Enphase unveils multi-faceted solar energy management and storage system


Enphase has always seen itself as much more than an inverter maker. Co-founder Raghu Belur has stressed that his is a software company with a microinverter product, and the latest product announcements from Enphase are a testament to this approach.

At the Solar Power International trade show in Las Vegas, Enphase has announced its coming foray into energy storage with a new AC battery product, as a component of its new Enphase Energy Management System.

Both of the products are ambitious. The AC battery reinvents standard battery system architecture by creating a parallel, plug-and-play system where additional batteries can be easily added. Enphase notes that this removes any single point of failure. It is also safer for installers as there is no high-voltage DC, and easier to install as each AC battery weighs only 40 lbs. (18 kg.).

While Enphase says that it thinks this can be “the most cost-effective solution in the market today”, market dynamics are important. The real market for energy storage in the United States is not currently in the residential sector, where Enphase is currently the largest inverter supplier, but commercial.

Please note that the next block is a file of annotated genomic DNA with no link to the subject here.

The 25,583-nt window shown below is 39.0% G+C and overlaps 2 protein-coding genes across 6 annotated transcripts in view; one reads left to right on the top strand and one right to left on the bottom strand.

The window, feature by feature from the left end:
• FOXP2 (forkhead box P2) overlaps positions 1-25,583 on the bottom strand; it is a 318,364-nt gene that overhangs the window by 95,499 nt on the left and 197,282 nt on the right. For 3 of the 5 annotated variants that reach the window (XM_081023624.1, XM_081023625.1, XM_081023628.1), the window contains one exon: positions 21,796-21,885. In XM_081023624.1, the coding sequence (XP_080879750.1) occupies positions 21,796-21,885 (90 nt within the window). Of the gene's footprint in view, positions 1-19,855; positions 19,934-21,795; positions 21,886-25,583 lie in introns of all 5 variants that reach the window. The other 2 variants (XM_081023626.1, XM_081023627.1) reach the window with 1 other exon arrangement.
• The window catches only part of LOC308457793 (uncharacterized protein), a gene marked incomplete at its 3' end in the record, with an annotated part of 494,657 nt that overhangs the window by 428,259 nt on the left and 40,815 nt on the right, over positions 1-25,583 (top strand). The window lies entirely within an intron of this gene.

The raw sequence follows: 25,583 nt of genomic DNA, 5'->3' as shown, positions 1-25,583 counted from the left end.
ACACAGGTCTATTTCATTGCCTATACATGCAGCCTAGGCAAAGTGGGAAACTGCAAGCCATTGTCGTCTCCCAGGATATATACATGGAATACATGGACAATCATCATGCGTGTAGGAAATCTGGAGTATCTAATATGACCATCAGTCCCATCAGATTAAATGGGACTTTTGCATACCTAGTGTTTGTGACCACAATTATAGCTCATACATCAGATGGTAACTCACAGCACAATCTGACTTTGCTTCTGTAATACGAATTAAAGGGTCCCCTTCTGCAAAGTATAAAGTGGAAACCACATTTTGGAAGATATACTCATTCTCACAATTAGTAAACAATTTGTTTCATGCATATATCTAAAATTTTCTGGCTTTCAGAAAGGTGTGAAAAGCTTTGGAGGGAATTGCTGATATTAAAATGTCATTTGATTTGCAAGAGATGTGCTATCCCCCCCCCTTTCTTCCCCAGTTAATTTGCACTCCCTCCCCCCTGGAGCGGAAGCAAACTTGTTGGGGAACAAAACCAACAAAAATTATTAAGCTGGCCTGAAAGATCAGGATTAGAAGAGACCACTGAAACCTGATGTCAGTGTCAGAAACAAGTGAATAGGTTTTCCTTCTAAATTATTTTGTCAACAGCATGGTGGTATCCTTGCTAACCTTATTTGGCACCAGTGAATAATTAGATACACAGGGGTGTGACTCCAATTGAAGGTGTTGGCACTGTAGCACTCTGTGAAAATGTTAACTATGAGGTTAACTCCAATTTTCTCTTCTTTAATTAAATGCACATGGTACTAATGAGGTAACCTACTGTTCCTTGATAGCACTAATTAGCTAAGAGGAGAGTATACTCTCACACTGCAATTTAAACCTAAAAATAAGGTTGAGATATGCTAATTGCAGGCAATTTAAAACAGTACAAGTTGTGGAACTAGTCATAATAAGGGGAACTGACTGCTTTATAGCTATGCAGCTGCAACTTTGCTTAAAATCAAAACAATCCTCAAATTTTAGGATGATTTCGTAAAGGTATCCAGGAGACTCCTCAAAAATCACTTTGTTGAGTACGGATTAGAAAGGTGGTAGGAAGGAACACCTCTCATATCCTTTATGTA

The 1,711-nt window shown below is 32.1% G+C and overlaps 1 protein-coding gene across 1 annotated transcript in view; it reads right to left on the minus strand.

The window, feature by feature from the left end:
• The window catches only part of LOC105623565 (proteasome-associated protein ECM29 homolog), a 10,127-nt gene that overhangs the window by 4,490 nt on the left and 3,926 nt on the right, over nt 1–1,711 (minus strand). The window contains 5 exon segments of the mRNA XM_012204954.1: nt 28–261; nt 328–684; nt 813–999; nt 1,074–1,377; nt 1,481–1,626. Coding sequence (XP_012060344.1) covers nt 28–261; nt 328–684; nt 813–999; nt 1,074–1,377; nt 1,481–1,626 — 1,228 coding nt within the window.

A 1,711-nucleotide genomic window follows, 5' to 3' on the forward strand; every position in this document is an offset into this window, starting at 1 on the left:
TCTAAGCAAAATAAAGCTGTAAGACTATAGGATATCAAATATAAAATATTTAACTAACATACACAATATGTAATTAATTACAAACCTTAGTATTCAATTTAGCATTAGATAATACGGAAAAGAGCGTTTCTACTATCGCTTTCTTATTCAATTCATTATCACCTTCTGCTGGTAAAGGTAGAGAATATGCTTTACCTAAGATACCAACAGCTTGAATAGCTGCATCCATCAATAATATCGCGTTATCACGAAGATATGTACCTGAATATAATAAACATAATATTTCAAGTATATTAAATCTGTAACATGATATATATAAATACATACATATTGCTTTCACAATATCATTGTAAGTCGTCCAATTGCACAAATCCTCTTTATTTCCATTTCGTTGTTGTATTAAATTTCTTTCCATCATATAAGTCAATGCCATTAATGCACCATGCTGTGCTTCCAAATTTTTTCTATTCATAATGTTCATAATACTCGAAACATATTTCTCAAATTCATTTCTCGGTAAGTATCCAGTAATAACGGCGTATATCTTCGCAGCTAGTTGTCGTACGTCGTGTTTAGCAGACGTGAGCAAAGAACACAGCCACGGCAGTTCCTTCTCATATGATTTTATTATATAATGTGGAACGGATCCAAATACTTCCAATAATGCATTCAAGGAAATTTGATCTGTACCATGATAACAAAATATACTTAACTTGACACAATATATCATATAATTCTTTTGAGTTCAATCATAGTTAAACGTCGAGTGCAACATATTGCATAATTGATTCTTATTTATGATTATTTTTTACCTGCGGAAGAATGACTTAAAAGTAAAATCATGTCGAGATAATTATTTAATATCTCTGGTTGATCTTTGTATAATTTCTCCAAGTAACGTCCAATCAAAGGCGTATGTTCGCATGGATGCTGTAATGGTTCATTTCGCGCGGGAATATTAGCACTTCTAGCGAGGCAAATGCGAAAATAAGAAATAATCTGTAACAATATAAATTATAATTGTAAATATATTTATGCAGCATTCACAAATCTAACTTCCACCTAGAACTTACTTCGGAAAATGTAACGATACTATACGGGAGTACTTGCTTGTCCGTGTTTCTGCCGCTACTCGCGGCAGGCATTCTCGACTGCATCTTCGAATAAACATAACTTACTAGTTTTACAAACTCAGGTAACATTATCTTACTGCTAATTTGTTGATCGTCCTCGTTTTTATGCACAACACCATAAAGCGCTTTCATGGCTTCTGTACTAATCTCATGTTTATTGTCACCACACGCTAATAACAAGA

Here the structure of rates is the critical factor. The ability of storage to reduce demand charges means has created an existing market for energy storage that Enphase can tap into.

Energy storage will be a component of the larger energy management system, which will provide communications, data and analytics and advanced grid functionality. “It’s like an operating system, and solar is just one function that is running on this operating system,” Belur explained to pv magazine.

This system will work with Enphase’s 5th generation S-Series microinverter, which offers a 97% CEC efficiency. It also offers full bi-directional power flow, which when combined with the advanced functions like supply of reactive power will provide more services to the grid.

Enphase is preparing for a new electricity system where PV supplies a larger portion of power, and anticipating the technical needs that this will create. “I don’t think that as the penetration levels increase, it can’t be just attached to the grid,” says Belur. “You cannot just have a static PV system up there.”

The company says that in creating these capabilities, it is looking less at requirements which were imposed in Germany than in its own backyard, citing issues with the Hawaiian electricity system that have come from very high penetrations of PV on isolated island grids.

Enphase has a good deal of expertise with the Hawaiian electricity system, and has collected substantial data. Another function of the system will be providing data to grid operators, and Enphase notes that it collects roughly 600 GB of performance data.

The AC Battery and Energy Management System will be rolled out commercially available in the second half of 2015.